Since Millennials are motivated by different drivers than previous generations, it’s easy to comprehend why traditional leadership positions are not attracting them. If we sincerely want to attract and retain Generation Y in leadership positions, it’s essential that we ask: What do Millennials require from upper management in order to make a whole-hearted commitment to a leadership career? What do they truly want to gain from their work lives?
Millennial Core Career Requirements
I compiled the summary below after reviewing my notes from coaching Millennial employees and leaders for decades and reviewing relevant literature, including the 2016 Gallup report, “How Millennials Want to Work and Live.”
Every one of the above “Millennial Core Career Requirements” can be met through a leadership position with an ethical company if upper management sincerely offers appropriate opportunities and supports the developing leader. Companies that don’t pay attention to what I’m saying are losing potential and existing Millennial leaders in frightening numbers.
Companies Face a Serious Gap in Leadership
For years, company leaders have expressed fears about the emergence of an hourglass organization. There are plenty of employees in lower positions and upper management. The problem is that the critical junction between the two layers (the middle of the hourglass), which is composed of personnel aspiring to leadership positions, is anemic. This middle tier is essential to ensure a steady passage from lower to upper employment levels so there is never a gap in competent, well-trained leadership.
Baby Boomers are now only a minor percentage of workers. These 55-73 year-old employees and leaders are retiring in droves. When they retire, they usually leave a significant gap in experience and expertise that leaders at many organizations are facing difficulty replacing. Boards of Directors at many companies tried to save payroll costs by offering Baby Boomers early retirement and generous severance packages. They now often regret their decision because Millennials aren’t interested in traditional leadership positions, aren’t trained for leadership, have different work habits than Baby Boomers and are leaving companies in droves to become self-employed, work in start-ups or take advantage of the gig economy.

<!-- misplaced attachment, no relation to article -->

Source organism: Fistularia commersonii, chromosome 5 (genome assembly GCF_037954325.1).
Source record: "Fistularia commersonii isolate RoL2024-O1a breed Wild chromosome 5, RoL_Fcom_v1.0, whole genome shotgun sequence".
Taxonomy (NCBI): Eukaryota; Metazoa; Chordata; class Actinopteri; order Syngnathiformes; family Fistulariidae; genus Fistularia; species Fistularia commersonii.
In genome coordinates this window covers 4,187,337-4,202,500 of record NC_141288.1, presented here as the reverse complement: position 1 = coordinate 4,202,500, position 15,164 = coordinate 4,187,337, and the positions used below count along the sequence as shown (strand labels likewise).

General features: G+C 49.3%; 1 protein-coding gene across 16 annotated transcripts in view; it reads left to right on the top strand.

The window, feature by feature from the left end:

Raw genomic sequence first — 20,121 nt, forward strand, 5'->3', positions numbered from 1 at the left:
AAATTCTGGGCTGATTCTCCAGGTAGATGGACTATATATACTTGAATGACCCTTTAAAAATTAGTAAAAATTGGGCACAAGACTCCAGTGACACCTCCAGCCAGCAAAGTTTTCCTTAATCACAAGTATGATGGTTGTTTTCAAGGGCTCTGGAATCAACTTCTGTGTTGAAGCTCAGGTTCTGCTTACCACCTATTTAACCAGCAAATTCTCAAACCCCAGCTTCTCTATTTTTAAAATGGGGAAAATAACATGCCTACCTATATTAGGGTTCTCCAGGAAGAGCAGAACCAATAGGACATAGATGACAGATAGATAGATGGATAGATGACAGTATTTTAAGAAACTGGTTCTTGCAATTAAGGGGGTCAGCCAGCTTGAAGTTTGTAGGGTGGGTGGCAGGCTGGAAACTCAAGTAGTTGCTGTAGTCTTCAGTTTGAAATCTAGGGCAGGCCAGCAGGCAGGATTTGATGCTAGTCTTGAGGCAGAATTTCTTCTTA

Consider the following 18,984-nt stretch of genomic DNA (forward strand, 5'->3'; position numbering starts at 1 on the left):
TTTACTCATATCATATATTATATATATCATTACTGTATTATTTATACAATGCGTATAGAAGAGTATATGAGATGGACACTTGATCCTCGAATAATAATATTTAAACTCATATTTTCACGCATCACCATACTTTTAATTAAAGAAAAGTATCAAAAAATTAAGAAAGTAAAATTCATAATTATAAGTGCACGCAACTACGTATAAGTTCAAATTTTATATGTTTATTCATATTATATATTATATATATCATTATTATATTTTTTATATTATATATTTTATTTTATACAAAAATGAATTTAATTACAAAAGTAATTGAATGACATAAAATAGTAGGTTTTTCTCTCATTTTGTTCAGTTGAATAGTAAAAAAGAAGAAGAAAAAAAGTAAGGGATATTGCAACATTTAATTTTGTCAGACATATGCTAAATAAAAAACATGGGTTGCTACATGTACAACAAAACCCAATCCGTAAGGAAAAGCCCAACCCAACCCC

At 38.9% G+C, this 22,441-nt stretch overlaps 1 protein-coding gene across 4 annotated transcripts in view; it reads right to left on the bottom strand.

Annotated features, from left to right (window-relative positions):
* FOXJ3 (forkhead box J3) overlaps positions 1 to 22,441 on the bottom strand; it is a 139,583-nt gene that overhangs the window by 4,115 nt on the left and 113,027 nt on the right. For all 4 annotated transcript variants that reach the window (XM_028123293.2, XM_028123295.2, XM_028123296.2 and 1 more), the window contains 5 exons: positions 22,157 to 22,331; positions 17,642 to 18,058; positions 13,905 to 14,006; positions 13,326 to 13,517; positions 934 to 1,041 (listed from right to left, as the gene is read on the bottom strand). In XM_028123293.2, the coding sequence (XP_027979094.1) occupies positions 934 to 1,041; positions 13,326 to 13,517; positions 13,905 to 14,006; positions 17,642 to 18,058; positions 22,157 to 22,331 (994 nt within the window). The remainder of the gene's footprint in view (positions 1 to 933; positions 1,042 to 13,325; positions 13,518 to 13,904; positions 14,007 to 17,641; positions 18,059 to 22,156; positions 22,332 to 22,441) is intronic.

Millennials are the largest group of workers today (over one-third). Even more important, Generation Y will comprise 40% of the workforce by 2020. Generation X was never a large population and cannot fill the growing leadership gap I’ve described.
It’s imperative to understand the value of the Millennial mindset. Companies that have embraced Generation Y’s unique skills, including their comfort with technology and their motivations for positive change, are achieving dramatic gains in innovations, profits and productivity.
Other articles in this series present proven ways to meet the challenges I’ve outlined. Every solution responds to the above list of “Millennial Core Career Requirements” (what Generation Y wants in order to commit to a leadership position).
Discover Proven Ways to Meet Your Millennial Leadership Challenges
During Women’s Leadership Coaching sessions, I provide proven ways to help you attract the best and brightest Millennials to your leadership team and retain them. I also share well-tested strategies and materials that guarantee you’ll be able to coach your Millennial leaders and other employees to success.
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© 2019 Doris Helge, Ph.D. as interviewed on “The Today Show,” CNN and NPR. Certified Master Leadership and Executive Coach Doris Helge is author of bestselling books, including “Joy on the Job,” Doris has helped hundreds of leaders like you meet every challenge you’re facing. Click here to view examples of solutions to women’s leadership dilemmas and sign up for your complimentary Leadership Coaching Consultation.